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Showing posts from May, 2017

Integrating GitHub on Visual Studio 2017 : Your First Repo, Commit, Push, and Pull

Lets get started publishing our VS2017 code to GitHub. If  your IDE is not yet configured to use GitHub, read this article as a starter. There are two ways to start contributing to the open source community via GitHub : clone or fork  an existing repository and start contributing and publish a new repo on GitHub. Creating a New Repository in GitHub Create a new blank solution.  Make sure the Create New Git Repository option is checked.Once created, this will only reside on your local machine until we publish it online.  Go ahead and add a simple console app and test before start committing.  Note that VS2017 will automatically add a .gitignore file for the project. The Team Explorer pane should be displaying the new repo on the Local Repositories section. Double click on the repo to access the available actions. Changes - Use this to view code changes you have made in the project.Sync - Use these to initiate syncing between repositories. Such as fetching, pulling or pushing changes …

Integrating GitHub on Visual Studio 2017 : Getting Started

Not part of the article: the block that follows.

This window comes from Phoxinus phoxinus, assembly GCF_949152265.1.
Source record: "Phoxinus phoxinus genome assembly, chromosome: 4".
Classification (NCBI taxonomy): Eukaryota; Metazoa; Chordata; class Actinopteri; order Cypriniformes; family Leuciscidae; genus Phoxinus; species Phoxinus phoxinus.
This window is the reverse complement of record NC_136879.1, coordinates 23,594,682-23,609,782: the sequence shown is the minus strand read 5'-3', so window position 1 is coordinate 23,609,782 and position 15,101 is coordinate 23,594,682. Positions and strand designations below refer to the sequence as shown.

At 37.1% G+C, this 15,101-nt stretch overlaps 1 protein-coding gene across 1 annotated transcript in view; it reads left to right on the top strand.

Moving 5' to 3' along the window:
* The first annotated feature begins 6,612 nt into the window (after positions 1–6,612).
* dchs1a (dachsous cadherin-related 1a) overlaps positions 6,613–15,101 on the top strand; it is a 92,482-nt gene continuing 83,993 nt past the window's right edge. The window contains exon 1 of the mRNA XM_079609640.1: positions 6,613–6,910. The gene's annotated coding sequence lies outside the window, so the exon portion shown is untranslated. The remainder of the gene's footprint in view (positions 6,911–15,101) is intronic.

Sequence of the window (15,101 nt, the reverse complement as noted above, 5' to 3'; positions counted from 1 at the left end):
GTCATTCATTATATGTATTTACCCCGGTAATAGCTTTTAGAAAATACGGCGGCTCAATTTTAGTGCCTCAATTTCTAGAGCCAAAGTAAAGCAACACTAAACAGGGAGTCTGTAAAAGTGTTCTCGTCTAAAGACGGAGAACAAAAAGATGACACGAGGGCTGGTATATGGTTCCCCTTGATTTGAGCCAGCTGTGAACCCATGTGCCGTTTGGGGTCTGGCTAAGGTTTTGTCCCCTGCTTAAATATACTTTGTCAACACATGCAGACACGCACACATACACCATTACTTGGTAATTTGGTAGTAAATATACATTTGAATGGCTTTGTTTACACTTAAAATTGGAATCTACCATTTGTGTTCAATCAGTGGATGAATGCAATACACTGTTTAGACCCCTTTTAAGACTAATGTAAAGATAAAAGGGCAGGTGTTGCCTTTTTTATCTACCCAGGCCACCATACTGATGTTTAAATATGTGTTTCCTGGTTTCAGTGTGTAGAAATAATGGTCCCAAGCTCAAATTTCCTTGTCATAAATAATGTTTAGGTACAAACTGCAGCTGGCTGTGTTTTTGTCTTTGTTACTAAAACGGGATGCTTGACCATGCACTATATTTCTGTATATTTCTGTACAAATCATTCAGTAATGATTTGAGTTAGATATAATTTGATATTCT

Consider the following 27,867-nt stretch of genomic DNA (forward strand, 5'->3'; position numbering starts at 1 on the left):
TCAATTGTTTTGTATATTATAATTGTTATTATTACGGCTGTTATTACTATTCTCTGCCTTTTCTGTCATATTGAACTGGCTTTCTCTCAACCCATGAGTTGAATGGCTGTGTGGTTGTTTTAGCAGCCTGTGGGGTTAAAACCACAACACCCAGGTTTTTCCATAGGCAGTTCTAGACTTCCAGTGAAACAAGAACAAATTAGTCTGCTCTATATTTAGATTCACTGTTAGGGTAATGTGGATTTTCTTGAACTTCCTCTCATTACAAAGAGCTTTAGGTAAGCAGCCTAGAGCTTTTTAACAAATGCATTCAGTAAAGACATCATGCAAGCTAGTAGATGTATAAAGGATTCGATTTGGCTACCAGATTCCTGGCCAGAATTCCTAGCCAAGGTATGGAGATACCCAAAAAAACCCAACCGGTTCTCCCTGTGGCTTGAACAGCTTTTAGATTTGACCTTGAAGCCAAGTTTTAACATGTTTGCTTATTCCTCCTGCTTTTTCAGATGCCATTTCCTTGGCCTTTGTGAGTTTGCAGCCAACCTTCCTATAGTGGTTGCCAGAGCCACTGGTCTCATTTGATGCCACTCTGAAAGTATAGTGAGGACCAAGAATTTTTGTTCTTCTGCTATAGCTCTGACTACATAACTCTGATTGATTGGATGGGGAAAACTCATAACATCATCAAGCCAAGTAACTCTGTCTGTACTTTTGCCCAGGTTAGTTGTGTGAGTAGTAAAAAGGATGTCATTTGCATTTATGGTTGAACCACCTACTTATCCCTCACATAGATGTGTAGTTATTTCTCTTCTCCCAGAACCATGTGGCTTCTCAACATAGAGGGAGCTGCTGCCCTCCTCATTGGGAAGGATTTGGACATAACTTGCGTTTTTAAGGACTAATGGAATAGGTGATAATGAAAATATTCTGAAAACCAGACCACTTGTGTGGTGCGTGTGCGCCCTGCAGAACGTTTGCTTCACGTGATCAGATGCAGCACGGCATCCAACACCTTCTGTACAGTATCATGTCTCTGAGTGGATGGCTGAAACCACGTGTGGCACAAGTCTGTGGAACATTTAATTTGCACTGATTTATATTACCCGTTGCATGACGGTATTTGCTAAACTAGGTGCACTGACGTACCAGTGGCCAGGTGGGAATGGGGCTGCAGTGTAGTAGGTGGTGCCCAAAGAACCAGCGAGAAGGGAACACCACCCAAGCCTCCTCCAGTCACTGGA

For developers working on personal open source projects, GitHub has become the choice repository.  Sure we do love the geekiness of doing all our git related actions on the terminal ( command prompt for Windows ), but for productivity and efficiency, other developers would prefer an intuitive UI to save them from typing lengthy git commands. Luckily, there is a GitHub desktop app available for this. Yet, we developers, some times doesn't want to go out of our favorite IDE just to do a simple commit or pull while our mind is engaged on cranking the code that will save the world. Good thing, our friends are Microsoft are generous enough providing third party developers to create extensions or add-ins for their beloved Visual Studio. GitHub, thus, gave us a GitHub extension that can be integrated to Visual Studio 2017. The extension does not offer us out of this world features, just a way to do the git processes within Visual Studio. The good thing about it is it integrates seamless…